Tim Taylor named new UM-Dearborn registrar

March 19, 2018

The former UM-Ann Arbor assistant registrar brings his slate of soft skills to campus

Tim Taylor says people are often “entertained” by his eclectic resume. Before he carved out a career path through registrar's offices at Concordia University, UM-Ann Arbor and now UM-Dearborn, his work life included owning a couple Subway restaurants, coaching both high school and college baseball, managing a local oil change chain and leading bus tours for senior citizens.

He credits his tour guide gig, by the way, for his ability to keep a cool head in a crisis: “Just about anything can—and does—go wrong on a bus tour,” Taylor said, laughing. “And you learn a lot about yourself, and a lot about people.”

Taylor, who started his new role as university registrar earlier this month, is indeed a people person. When asked why he decided to make the leap to UM-Dearborn, he cited a passion for his new campus’ student-focused mission.  

“In preparation for my interviews, I looked at the stats, and I was pretty stunned by some of them: Ninety-six percent of undergraduate students are in-state, about a quarter are students of color and almost half are first-generation college students. Clearly, this is a place where there are a lot of important things going on—where lives are changing—and I wanted to play a part in it.”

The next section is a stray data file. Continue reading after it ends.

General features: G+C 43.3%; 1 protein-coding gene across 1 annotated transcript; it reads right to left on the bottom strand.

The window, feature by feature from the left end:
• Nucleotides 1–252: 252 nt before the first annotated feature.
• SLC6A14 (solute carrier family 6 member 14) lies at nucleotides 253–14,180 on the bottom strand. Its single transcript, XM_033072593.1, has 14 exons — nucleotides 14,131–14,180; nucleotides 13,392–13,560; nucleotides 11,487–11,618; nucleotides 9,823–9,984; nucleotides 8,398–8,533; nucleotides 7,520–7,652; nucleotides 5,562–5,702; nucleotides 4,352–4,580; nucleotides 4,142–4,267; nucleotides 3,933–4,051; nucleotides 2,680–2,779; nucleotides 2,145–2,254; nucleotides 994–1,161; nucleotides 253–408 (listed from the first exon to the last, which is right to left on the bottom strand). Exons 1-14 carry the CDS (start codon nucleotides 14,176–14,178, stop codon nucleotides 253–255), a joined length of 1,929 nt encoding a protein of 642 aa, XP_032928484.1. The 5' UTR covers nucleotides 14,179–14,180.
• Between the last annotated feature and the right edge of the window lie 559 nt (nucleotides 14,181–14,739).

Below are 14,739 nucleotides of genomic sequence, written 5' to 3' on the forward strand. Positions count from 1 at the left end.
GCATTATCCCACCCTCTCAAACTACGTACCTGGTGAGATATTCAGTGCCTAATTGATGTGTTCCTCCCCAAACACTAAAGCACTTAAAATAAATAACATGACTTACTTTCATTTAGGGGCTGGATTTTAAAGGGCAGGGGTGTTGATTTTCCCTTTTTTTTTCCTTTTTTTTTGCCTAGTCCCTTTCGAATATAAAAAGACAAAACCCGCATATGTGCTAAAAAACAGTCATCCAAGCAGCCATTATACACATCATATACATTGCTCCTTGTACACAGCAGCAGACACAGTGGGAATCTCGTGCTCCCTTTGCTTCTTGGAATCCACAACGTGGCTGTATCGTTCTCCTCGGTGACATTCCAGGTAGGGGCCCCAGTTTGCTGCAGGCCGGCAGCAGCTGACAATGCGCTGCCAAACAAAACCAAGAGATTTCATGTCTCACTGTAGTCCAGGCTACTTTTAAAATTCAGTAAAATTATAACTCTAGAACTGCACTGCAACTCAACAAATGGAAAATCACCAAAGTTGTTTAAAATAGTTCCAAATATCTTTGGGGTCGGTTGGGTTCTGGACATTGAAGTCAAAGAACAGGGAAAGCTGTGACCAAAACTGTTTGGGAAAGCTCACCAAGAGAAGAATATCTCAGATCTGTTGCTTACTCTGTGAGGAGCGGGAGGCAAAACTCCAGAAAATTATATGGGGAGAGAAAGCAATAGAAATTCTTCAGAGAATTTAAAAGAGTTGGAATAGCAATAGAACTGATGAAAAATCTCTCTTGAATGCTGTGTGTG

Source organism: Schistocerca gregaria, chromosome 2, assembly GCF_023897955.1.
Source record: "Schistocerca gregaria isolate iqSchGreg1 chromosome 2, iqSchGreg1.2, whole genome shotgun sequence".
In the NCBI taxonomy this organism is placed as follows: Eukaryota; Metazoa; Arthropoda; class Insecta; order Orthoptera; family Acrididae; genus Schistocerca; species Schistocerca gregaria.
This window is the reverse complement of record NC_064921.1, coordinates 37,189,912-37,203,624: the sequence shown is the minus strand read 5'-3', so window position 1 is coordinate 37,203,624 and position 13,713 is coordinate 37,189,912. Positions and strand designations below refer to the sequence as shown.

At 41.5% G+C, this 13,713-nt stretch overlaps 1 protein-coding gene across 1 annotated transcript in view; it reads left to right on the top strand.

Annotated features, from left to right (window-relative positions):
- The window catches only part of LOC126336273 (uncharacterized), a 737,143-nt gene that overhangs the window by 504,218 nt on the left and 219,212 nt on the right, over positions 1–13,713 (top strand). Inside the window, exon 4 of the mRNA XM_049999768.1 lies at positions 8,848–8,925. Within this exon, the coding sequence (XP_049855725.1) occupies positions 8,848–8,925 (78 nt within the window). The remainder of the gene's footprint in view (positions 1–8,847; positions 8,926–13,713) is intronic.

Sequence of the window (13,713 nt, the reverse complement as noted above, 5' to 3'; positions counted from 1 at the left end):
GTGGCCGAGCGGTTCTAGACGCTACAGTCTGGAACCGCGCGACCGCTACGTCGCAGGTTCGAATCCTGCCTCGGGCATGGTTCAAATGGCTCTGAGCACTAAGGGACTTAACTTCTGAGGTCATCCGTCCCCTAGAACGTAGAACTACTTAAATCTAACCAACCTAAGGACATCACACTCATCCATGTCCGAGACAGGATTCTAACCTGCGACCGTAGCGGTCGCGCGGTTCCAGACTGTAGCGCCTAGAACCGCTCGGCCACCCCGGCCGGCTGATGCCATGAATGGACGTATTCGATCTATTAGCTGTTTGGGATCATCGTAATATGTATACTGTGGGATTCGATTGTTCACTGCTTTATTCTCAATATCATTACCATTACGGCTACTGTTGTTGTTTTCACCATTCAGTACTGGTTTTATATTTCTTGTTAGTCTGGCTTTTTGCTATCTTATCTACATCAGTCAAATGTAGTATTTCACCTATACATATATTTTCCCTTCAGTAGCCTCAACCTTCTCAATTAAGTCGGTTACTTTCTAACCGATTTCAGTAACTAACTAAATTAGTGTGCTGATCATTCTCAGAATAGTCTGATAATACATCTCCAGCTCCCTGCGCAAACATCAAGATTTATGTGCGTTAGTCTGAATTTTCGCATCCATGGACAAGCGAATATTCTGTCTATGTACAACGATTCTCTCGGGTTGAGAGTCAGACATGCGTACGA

As registrar, Taylor will oversee a diverse office that manages everything from record keeping, to enforcement of academic policy, to getting students enrolled and registered for classes. He’s particularly interested in figuring out creative ways in which the registrar’s office can leverage its expertise to assist the university’s push to boost graduation and retention rates.

But above all, he wants his team to stay focused on the human beings behind all the records, data and policies that comprise the day-to-day. He still, for example, remembers a former Concordia student, who, when facing academic probation, was given a chance to turn things around. Rather than being expelled, the student was allowed to continue his studies, while getting guidance via regular check-ins with advisers, including then-registrar Taylor.

“He got back on track, graduated, and today he’s a teacher and basketball coach,” Taylor said. “He still stays in touch and thanks me regularly—even though he was the one who pulled himself out of the fire. But having someone count you among the people who helped change their life is something that sticks with you.”

Expect Taylor to bring that same people-centered approach to the leadership of his own team—complete, he says, with occasional  “coach-’em-up”-style pep talks and a penchant for “terrible puns.”

“I like to keep the mood light so people stay loose and connected to what they do,” Taylor said. “When you’re asking people to spend half their waking hours at work, I think that’s important. It’s part of a leader’s role in giving people what they need to succeed.”

Back to top of page